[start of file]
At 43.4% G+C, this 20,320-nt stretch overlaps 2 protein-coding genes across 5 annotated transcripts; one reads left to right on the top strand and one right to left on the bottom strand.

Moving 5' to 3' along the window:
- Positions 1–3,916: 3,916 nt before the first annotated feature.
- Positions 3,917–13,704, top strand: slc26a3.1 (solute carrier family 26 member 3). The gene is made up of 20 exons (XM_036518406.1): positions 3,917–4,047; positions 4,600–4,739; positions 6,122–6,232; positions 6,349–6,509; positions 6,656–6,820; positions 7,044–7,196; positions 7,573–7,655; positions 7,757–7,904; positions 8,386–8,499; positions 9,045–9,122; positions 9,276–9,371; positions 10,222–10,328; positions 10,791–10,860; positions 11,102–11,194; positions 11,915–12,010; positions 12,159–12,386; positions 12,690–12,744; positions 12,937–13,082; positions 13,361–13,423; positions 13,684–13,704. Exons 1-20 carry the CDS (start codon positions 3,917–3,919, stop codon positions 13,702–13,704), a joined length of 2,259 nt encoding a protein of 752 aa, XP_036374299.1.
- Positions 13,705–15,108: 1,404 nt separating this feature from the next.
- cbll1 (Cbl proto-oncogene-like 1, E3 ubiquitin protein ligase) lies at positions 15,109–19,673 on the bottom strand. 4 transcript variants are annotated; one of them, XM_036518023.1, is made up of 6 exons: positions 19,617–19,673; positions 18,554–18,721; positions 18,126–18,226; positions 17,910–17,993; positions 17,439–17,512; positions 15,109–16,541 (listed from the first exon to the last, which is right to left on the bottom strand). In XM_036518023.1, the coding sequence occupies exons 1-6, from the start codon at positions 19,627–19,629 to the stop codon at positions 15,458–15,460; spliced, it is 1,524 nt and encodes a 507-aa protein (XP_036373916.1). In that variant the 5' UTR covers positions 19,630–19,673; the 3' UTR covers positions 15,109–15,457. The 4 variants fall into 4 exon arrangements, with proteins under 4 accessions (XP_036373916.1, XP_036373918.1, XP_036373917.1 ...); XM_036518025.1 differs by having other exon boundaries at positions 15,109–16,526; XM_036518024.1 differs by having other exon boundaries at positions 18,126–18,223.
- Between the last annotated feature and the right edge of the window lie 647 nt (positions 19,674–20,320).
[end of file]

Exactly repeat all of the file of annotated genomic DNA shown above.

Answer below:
At 43.4% G+C, this 20,320-nt stretch overlaps 2 protein-coding genes across 5 annotated transcripts; one reads left to right on the top strand and one right to left on the bottom strand.

Moving 5' to 3' along the window:
- Positions 1–3,916: 3,916 nt before the first annotated feature.
- Positions 3,917–13,704, top strand: slc26a3.1 (solute carrier family 26 member 3). The gene is made up of 20 exons (XM_036518406.1): positions 3,917–4,047; positions 4,600–4,739; positions 6,122–6,232; positions 6,349–6,509; positions 6,656–6,820; positions 7,044–7,196; positions 7,573–7,655; positions 7,757–7,904; positions 8,386–8,499; positions 9,045–9,122; positions 9,276–9,371; positions 10,222–10,328; positions 10,791–10,860; positions 11,102–11,194; positions 11,915–12,010; positions 12,159–12,386; positions 12,690–12,744; positions 12,937–13,082; positions 13,361–13,423; positions 13,684–13,704. Exons 1-20 carry the CDS (start codon positions 3,917–3,919, stop codon positions 13,702–13,704), a joined length of 2,259 nt encoding a protein of 752 aa, XP_036374299.1.
- Positions 13,705–15,108: 1,404 nt separating this feature from the next.
- cbll1 (Cbl proto-oncogene-like 1, E3 ubiquitin protein ligase) lies at positions 15,109–19,673 on the bottom strand. 4 transcript variants are annotated; one of them, XM_036518023.1, is made up of 6 exons: positions 19,617–19,673; positions 18,554–18,721; positions 18,126–18,226; positions 17,910–17,993; positions 17,439–17,512; positions 15,109–16,541 (listed from the first exon to the last, which is right to left on the bottom strand). In XM_036518023.1, the coding sequence occupies exons 1-6, from the start codon at positions 19,627–19,629 to the stop codon at positions 15,458–15,460; spliced, it is 1,524 nt and encodes a 507-aa protein (XP_036373916.1). In that variant the 5' UTR covers positions 19,630–19,673; the 3' UTR covers positions 15,109–15,457. The 4 variants fall into 4 exon arrangements, with proteins under 4 accessions (XP_036373916.1, XP_036373918.1, XP_036373917.1 ...); XM_036518025.1 differs by having other exon boundaries at positions 15,109–16,526; XM_036518024.1 differs by having other exon boundaries at positions 18,126–18,223.
- Between the last annotated feature and the right edge of the window lie 647 nt (positions 19,674–20,320).